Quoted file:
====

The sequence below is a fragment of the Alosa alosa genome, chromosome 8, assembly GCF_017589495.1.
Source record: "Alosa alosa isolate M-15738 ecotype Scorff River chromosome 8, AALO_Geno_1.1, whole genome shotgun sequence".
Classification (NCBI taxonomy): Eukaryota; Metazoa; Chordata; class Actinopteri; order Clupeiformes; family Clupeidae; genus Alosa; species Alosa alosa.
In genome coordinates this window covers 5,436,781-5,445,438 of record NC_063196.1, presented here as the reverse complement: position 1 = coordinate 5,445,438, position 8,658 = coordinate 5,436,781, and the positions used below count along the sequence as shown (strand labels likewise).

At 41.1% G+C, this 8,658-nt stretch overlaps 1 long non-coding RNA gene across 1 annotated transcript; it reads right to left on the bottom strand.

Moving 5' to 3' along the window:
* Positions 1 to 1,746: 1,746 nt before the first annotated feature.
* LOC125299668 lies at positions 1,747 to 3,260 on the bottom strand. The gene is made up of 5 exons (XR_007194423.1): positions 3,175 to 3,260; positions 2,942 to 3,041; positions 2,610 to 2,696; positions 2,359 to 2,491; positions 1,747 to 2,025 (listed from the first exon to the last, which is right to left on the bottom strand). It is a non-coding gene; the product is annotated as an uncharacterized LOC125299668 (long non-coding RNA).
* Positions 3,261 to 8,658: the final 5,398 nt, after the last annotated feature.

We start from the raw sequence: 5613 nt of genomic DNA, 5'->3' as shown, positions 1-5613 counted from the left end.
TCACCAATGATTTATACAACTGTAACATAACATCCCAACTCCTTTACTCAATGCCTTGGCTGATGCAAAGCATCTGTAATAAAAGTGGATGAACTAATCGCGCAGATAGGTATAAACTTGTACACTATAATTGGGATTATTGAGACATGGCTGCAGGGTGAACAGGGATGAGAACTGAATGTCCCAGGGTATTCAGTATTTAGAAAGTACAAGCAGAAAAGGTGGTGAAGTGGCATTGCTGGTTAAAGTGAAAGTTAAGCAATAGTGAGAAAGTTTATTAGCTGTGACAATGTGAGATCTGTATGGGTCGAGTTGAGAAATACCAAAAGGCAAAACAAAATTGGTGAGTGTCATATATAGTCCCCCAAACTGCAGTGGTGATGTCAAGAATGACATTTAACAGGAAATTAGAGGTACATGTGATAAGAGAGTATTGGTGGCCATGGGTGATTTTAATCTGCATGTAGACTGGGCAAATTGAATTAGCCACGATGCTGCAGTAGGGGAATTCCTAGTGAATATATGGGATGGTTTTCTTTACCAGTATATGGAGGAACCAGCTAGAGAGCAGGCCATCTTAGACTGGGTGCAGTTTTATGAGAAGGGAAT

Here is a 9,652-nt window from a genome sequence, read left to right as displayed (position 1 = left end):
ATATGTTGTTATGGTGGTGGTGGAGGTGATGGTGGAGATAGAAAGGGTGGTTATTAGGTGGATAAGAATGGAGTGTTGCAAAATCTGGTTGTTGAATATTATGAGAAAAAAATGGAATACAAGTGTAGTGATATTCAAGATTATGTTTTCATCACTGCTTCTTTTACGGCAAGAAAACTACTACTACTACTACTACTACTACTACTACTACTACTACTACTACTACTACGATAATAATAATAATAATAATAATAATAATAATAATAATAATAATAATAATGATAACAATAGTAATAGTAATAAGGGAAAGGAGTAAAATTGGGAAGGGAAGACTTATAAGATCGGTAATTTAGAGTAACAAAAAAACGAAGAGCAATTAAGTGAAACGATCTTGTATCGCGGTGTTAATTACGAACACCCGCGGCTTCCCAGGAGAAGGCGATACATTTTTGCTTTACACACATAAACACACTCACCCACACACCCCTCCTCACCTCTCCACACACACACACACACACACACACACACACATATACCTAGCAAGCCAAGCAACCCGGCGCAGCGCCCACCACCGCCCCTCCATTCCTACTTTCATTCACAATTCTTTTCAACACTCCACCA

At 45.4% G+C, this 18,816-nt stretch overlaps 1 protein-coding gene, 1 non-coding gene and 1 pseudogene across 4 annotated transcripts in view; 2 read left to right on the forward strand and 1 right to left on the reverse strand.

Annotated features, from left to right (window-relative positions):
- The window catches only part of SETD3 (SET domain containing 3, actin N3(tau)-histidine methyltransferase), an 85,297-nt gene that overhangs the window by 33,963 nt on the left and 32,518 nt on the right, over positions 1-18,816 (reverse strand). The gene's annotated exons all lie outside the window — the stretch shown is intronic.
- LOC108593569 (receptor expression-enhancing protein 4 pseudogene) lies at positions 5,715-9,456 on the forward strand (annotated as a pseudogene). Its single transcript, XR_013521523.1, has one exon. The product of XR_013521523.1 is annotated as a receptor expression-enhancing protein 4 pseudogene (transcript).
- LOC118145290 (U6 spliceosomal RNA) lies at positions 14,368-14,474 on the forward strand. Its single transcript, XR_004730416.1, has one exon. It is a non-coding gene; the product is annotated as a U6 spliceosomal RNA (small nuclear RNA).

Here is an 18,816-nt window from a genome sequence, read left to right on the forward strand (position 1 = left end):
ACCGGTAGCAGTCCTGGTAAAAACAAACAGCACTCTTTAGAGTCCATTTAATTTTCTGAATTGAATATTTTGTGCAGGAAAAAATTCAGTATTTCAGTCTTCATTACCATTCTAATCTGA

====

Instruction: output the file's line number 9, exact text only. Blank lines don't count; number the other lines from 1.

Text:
* Positions 3,261 to 8,658: the final 5,398 nt, after the last annotated feature.